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Update to Holding Deposit Law

Update to Holding Deposit Law

Hannah McCartan
28th February 2020

Further changes to the way Welsh Landlords operate are to be rolled out on Friday 28th February 2020 – today.

The new legislation relates to holding deposits, and will especially impact landlords who source their own tenants through sites such as Facebook and Gumtree.

Whilst it might seem like a cheaper alternative to instructing a professional agent, the cost of this new piece of legislation could be financially devastating.

Before a Holding Deposit can be taken

In September 2019, the Welsh Government imposed restrictions on the fees a landlord and letting agent can charge tenants. Application fees were banned, and replaced with a refundable holding deposit, capped at 1 week’s rent.

Under the new legislation, prospective tenants will need to be provided with certain information by their landlord before a holding deposit can be taken.

The Renting Homes (Fees etc.) (Specified Information) (Wales) Regulations 2019 were originally due to come into force on 13th December 2019. It was delayed for revisions after the Residential Landlord Association (RLA) raised concerns about some of the information the Welsh Government wanted landlords to provide, which included a landlord’s home addresses.

Thankfully, the Welsh Government listened, and amended the Regulations before setting the new implementation date.

Prescribed Information for Holding Deposits

The Regulations state that the following information must be provided to a prospective contract-holder (tenant):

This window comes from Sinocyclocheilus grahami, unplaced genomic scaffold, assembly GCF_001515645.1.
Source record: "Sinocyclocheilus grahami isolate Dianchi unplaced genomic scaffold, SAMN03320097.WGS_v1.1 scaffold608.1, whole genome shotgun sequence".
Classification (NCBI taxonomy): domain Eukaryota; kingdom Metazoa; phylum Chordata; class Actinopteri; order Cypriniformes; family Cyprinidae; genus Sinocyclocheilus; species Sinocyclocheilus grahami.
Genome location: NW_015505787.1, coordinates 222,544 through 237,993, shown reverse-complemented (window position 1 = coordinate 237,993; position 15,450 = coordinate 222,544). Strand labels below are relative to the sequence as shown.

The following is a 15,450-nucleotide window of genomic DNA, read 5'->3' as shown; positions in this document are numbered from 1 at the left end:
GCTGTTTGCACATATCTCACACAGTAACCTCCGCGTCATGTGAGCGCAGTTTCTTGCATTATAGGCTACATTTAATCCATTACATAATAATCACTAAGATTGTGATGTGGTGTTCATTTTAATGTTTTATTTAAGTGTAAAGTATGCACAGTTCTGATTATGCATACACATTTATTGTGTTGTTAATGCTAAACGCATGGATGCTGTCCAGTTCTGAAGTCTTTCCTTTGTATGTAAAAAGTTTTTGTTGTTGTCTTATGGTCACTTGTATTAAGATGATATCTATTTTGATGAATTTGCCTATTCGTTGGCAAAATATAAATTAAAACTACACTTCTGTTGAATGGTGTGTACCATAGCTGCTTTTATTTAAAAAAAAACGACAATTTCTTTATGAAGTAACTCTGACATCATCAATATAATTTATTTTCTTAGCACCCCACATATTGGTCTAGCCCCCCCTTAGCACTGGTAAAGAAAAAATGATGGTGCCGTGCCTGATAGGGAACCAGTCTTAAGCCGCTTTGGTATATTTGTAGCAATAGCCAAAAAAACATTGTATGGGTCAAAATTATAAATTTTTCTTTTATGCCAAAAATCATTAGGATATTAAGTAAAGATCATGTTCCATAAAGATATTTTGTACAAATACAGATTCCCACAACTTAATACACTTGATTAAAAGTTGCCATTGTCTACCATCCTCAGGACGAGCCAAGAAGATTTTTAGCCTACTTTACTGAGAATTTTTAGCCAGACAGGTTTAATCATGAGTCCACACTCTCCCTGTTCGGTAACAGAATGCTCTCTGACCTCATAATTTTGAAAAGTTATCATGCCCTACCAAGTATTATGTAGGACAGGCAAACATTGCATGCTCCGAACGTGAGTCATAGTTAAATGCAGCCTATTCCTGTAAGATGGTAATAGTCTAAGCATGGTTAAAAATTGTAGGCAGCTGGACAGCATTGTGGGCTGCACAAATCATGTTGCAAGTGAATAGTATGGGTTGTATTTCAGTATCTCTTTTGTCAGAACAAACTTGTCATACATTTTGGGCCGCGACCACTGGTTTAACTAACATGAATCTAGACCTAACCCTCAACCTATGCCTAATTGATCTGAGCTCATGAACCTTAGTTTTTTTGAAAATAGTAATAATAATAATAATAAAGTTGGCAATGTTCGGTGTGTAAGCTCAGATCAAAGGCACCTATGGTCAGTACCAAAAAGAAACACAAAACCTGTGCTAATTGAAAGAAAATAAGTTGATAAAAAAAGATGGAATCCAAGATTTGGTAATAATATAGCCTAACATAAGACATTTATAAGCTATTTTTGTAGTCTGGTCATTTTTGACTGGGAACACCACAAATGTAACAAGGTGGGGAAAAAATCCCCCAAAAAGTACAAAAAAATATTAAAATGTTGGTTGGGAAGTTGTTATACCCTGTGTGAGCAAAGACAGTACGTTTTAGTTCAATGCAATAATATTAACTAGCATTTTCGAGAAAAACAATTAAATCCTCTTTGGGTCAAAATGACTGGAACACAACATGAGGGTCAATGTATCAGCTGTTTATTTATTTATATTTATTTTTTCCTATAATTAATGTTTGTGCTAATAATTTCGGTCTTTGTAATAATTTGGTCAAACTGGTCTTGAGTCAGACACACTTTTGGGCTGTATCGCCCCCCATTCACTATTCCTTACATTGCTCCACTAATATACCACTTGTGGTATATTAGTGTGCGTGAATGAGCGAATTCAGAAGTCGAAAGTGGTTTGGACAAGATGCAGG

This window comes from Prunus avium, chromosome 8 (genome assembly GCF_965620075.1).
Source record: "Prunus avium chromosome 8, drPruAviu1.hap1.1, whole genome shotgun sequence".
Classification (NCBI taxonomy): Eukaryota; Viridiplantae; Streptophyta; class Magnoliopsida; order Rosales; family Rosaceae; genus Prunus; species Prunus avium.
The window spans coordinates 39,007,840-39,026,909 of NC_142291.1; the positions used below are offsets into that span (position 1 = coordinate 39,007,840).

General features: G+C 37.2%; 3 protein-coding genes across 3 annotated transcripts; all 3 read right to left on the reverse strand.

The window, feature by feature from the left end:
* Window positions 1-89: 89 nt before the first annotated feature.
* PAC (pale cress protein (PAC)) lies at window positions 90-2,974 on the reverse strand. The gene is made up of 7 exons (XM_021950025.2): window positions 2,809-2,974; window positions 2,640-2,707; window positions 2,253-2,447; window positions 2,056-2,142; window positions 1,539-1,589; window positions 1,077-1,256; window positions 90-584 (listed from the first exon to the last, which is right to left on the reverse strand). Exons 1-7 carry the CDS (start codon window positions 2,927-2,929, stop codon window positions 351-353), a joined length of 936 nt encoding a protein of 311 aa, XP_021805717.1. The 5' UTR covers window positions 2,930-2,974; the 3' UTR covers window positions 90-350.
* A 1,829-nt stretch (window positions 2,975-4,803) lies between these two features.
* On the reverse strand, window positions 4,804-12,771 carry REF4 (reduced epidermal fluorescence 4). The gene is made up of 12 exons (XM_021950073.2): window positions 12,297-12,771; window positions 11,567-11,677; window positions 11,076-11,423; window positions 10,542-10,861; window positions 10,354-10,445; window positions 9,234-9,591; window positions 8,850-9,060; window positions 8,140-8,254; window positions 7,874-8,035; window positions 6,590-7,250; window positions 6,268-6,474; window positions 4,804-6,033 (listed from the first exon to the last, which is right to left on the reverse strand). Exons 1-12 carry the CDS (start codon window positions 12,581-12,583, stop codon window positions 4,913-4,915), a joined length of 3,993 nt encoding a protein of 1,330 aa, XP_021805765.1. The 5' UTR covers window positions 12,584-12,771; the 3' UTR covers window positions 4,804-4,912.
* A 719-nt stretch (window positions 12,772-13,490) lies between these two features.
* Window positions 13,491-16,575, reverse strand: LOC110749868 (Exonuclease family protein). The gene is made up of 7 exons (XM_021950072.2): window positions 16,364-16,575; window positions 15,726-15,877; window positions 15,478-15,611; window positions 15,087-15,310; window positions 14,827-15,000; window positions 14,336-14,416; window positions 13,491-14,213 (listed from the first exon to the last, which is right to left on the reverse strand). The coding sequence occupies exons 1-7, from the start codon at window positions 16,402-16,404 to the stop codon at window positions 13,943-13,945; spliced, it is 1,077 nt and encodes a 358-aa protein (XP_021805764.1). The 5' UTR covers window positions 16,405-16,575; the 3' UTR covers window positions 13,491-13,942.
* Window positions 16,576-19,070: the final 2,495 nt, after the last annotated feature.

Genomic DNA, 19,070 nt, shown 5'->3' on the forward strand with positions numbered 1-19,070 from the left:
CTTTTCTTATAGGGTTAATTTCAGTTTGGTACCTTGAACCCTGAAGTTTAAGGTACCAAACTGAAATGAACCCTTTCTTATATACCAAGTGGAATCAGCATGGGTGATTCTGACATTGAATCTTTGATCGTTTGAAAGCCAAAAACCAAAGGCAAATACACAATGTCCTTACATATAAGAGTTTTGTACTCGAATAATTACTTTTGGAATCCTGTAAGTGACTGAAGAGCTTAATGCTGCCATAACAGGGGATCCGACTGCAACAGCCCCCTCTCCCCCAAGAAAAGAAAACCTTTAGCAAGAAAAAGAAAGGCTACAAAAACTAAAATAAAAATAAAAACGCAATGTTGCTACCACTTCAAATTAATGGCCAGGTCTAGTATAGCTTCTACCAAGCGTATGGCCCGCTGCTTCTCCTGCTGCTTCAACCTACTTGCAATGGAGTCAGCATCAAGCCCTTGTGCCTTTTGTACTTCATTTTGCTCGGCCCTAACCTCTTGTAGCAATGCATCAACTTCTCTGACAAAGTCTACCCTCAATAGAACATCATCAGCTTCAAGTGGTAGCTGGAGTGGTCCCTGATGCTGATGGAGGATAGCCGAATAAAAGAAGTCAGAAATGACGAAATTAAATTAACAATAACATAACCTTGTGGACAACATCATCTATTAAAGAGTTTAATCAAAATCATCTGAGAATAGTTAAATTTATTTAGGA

• amount of holding deposit
  • address of the dwelling in respect of which the deposit is paid
  • where a holding deposit is to be paid to a letting agent, the name and contact details of that letting agent,
  • where a holding deposit is to be paid to a landlord, the name and contact details of that landlord,
  • duration of the contract,
  • proposed occupation date,
  • amount of rent or other consideration,
  • rental period,
  • any proposed additional contract terms or proposed modifications to fundamental or supplementary terms or terms proposed to be omitted from the contract,
  • amount of any security deposit,
  • whether a guarantor is required and, if so, any relevant conditions, (l) reference checks the landlord (or letting agent) will undertake, and (m) information the landlord or letting agent requires from the prospective contract-holder.

This information must be given to a prospective tenant in writing, either (printed and handed to them) in person or electronically (via email).

After the RLA raised concerns, the Regulations were changed to specify that although contact details must be provided, the tenant won’t need the landlord’s details if a managing agent has been appointed. The managing agent’s contact details can be provided instead.

A private landlord could use a business address instead of a home address.

Get your evidence in writing

Although a holding deposit would ordinarily be refundable, there are circumstances under which it can be retained.

If the information provided by the prospective tenant for their tenancy application is incorrect, misleading, or fraudulent, and thus the tenancy isn’t granted, the holding deposit could be retained.

Landlords in Wales must have provided a prospective tenant with the prescribed information to be able to retain the holding deposit, so landlords and letting agents who do this will need to protect themselves by making sure they have evidence they’ve done so in writing.